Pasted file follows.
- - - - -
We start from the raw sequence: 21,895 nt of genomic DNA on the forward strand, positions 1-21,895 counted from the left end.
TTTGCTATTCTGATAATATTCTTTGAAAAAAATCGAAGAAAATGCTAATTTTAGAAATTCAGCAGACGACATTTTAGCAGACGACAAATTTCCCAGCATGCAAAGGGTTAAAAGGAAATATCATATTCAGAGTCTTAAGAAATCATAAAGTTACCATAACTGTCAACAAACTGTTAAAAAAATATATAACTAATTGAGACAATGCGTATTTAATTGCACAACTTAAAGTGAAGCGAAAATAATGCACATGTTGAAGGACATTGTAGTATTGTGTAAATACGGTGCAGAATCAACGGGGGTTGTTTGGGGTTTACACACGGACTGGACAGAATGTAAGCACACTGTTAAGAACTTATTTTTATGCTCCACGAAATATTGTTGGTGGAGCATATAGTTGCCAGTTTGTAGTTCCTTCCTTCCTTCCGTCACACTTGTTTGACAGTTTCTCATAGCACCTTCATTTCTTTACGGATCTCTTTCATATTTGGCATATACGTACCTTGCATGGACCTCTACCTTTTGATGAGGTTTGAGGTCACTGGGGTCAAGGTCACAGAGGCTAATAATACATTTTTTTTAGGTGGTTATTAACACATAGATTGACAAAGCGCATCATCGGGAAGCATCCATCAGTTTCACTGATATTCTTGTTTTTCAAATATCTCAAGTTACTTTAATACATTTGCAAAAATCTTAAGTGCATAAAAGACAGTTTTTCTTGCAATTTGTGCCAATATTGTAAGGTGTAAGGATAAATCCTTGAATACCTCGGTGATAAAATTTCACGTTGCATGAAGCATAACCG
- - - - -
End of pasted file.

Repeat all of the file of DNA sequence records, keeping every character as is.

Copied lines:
We start from the raw sequence: 21,895 nt of genomic DNA on the forward strand, positions 1-21,895 counted from the left end.
TTTGCTATTCTGATAATATTCTTTGAAAAAAATCGAAGAAAATGCTAATTTTAGAAATTCAGCAGACGACATTTTAGCAGACGACAAATTTCCCAGCATGCAAAGGGTTAAAAGGAAATATCATATTCAGAGTCTTAAGAAATCATAAAGTTACCATAACTGTCAACAAACTGTTAAAAAAATATATAACTAATTGAGACAATGCGTATTTAATTGCACAACTTAAAGTGAAGCGAAAATAATGCACATGTTGAAGGACATTGTAGTATTGTGTAAATACGGTGCAGAATCAACGGGGGTTGTTTGGGGTTTACACACGGACTGGACAGAATGTAAGCACACTGTTAAGAACTTATTTTTATGCTCCACGAAATATTGTTGGTGGAGCATATAGTTGCCAGTTTGTAGTTCCTTCCTTCCTTCCGTCACACTTGTTTGACAGTTTCTCATAGCACCTTCATTTCTTTACGGATCTCTTTCATATTTGGCATATACGTACCTTGCATGGACCTCTACCTTTTGATGAGGTTTGAGGTCACTGGGGTCAAGGTCACAGAGGCTAATAATACATTTTTTTTAGGTGGTTATTAACACATAGATTGACAAAGCGCATCATCGGGAAGCATCCATCAGTTTCACTGATATTCTTGTTTTTCAAATATCTCAAGTTACTTTAATACATTTGCAAAAATCTTAAGTGCATAAAAGACAGTTTTTCTTGCAATTTGTGCCAATATTGTAAGGTGTAAGGATAAATCCTTGAATACCTCGGTGATAAAATTTCACGTTGCATGAAGCATAACCG